The concept of the Passivhaus (German) was born in 1988 during a conversation between two researchers, Bo Adamson and Wolfgang Feist. They discussed the ways in which new technology and design which worked in concert with its environment could be used to drastically reduce energy consumption and minimize a structure’s carbon footprint. While many of the ideas that have come to epitomize the passive house are nothing new (an igloo, for example utilizes many of the methods employed in a passive house), the scientific, technological, and industrial infrastructure capable of propelling the Passivhaus concept forward into reality was burgeoning for the first time. Adamson and Feist began researching their revolutionary ideas in earnest and by 1990, the duo had garnered enough attention and gained enough momentum to build a row of four townhouses in Darmstadt, Germany which were the first houses to utilize these new standards. The Passivhaus Institut was opened in 1996 near the site of the Darmstadt houses and set about on the task of researching and codifying standards for passive houses. These guidelines drastically limit energy consumption, as well as heating and cooling demand in an airtight structure through designs that utilize passive solar energy, passive natural ventilation, energy efficient landscaping, superinsulation and heat-trapping building materials, as well as energy-efficient appliances.
Today, there are more than 25,000 homes and businesses in Germany and around the world that meet passive guidelines. In fact, while in much of the world it is often still more expensive to build a passive house (at least in the short term) than a traditional home, competition between sustainable builders and manufacturers in Germany has lowered the cost of passive house construction to levels comparable with a standard home. Here are a few of the recent passive house projects that have been built or are currently in development around the world.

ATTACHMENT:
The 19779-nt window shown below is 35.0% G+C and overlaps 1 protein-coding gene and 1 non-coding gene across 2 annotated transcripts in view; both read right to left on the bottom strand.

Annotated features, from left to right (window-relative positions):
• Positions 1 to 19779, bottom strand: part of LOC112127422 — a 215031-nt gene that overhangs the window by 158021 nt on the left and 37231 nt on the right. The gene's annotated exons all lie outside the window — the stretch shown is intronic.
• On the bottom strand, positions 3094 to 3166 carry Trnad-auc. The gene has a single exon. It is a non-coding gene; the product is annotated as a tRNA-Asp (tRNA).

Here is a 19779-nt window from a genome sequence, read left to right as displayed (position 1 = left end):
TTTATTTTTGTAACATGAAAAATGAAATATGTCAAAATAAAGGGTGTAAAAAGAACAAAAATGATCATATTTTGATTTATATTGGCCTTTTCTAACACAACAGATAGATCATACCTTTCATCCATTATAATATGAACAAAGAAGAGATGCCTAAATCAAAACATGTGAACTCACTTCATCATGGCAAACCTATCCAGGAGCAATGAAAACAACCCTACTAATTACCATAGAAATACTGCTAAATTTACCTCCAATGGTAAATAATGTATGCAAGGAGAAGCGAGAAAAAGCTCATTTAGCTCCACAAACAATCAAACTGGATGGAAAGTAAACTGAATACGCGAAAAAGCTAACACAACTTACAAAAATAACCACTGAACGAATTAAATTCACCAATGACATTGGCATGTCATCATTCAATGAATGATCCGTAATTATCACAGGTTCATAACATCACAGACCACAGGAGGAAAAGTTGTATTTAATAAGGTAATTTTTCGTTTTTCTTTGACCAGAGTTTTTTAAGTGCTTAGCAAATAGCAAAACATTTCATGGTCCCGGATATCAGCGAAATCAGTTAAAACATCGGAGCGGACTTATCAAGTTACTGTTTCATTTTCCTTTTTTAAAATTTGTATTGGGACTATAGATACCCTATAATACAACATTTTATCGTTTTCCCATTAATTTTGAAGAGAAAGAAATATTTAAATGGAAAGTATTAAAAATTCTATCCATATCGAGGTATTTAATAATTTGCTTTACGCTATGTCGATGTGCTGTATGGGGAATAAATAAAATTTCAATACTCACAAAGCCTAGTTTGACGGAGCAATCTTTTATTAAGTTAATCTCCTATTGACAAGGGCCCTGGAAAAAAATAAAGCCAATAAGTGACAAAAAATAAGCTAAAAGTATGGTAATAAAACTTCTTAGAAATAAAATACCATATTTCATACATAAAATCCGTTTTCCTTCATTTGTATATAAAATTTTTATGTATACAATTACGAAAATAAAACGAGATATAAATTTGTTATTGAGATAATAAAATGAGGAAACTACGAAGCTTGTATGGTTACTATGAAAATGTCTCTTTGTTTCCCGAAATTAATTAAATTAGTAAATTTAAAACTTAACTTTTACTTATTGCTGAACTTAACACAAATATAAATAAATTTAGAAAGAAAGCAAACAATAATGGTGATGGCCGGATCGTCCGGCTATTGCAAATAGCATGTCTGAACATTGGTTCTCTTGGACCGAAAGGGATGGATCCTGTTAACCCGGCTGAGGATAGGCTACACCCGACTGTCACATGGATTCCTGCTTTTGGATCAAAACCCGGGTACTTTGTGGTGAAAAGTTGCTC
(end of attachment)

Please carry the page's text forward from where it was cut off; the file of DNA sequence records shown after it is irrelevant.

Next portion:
This 3 unit dwelling, located in Bern, Switzerland was designed by architect Peter Schurch of Halle 58, and was the recipient of the 2010 Passivhaus Award. The building features a solar/electric roof and energy-efficient building materials. About half of the building’s facade is made of glass, providing ample natural light, and the structure was awarded the Swiss Minergie award for meeting the country’s stringent low-energy standard.
A mixture of medieval and modern design, Crossway House is one of the UK’s earliest passive houses. Built in 2010 and designed by architect Richard Hawkes, the design incorporates a series of passive design elements including a parabolic green, solar roof and high-performance recycled building materials.
Nestled in a hollow of earth beside an historic barn in the English countryside, Underhill House is the first certified Passive House to be built in the UK. Located in an Area of Outstanding Natural Beauty (AONB), Underhill House utilizes the natural landscape to minimize its visibility and impact on the environment. Most of this home is literally under a hill, which acts as a natural insulator, and its battery of floor-to-ceiling windows face south to allow the maximum amount of natural light possible.
House of Energy